Wednesday, January 11, 2017

Just Hit Snooze

If one of US president-elect Donald Trump's primary objectives is to establish himself as the only reliable source of information, and a dangerous one it is, the mainstream media is his primary ally in that endeavor. No one trusts it and no one trusts anyone in the political class or the intelligence community: think of the selling of the Middle East wars with fabrications of yellow cake uranium and imminent massacres in Bengazi and the fake objeticve of "democracy building" and on and on that these three institutions have colluded in fabricating and propagandizing us with.

Two conclusions:

1. The primary culprit is us. Our lack of skepticism and lack of due diligence and laziness.

2. If Hillary Clinton had been elected no one who would be pointing any of this out. You'd have remained asleep for another eight years, thinking her and the liberal elite were taking care of things.

And things would just keep getting worse. One of the liberal elite's main social clubs, the Council on Foreign Relations, just announced that in 2016 your country, the United States, under it Nobel Peace Prize winning leader,  dropped more than 26,000 bombs on Middle Eastern countries. That's in addition to however many thousands of US made bombs Saudi Arabia using coordinates supplied by the US and flying US planes dropped on civilian targets in Yemen in 2016.




In case you're interested I copied an article by Gerald Steib from the Wall Street Journal: How Donald Trump gets past controversies that would sink most anyone else.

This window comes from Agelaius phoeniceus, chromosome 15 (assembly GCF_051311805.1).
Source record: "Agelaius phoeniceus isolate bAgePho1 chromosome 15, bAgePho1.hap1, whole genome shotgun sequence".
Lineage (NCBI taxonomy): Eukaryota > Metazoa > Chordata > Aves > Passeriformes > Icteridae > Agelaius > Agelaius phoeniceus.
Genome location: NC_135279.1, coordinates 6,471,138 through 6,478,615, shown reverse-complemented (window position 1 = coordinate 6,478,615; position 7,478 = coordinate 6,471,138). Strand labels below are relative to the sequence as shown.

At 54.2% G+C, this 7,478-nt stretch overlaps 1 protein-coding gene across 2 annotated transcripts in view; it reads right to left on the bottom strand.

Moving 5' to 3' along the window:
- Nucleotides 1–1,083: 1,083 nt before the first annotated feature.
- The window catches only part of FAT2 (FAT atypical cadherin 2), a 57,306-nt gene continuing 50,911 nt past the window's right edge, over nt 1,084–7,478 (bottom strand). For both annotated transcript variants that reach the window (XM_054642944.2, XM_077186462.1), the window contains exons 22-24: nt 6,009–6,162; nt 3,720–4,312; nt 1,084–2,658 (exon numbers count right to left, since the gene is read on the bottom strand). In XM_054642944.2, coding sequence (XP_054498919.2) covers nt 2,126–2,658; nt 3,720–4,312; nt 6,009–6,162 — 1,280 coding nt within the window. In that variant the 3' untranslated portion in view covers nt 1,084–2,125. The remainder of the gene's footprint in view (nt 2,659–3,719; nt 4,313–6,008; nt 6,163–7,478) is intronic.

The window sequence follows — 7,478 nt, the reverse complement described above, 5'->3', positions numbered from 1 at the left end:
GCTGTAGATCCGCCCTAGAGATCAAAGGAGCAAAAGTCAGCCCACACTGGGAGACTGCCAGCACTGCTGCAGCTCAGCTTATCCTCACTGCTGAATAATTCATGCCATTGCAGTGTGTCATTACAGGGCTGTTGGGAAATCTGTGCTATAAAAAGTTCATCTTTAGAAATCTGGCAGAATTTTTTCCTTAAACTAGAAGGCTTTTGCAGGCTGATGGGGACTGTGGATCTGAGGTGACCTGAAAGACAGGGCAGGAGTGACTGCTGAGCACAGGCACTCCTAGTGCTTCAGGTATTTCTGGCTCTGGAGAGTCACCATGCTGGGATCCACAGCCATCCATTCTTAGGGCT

There have been other articles on this topic. Will anyone ever figure out how things came to be that he could get away with this? Stay tuned. And I don't mean just how the media works, how perception works, those are important but I mean also the question of why the public goes along with him. He's taking on the intelligence community, the media and the political establishment all at once, and they are neutralized because the masses, at least a majority of them, prefer Trump to them. It's we who the power comes from. Why do we always turn it over to someone else?



Capital Journal

The president-elect on Wednesday used the combination of frontal attacks and deft sidesteps that worked well for him during the campaign.

One of Donald Trump’s most valuable assets as a candidate was his ability to bluntly acknowledge and then simply walk past controversies and crises that would submerge other political figures.

It remains to be seen whether he will do the same as president—but he certainly did so as president-elect on Wednesday.

The main controversies at his one and only transition news conference centered, of course, on Russia. First, there was the intelligence community report that President Vladimir Putin had used Russian hacking efforts to try to benefit Mr. Trump during the presidential campaign, followed by new reports that Russian agents were in contact with his campaign and may possess compromising personal information on him.

So how did President-elect Trump handle it? With the same combination of frontal attacks and quick sidesteps that worked so well for him through all of 2016.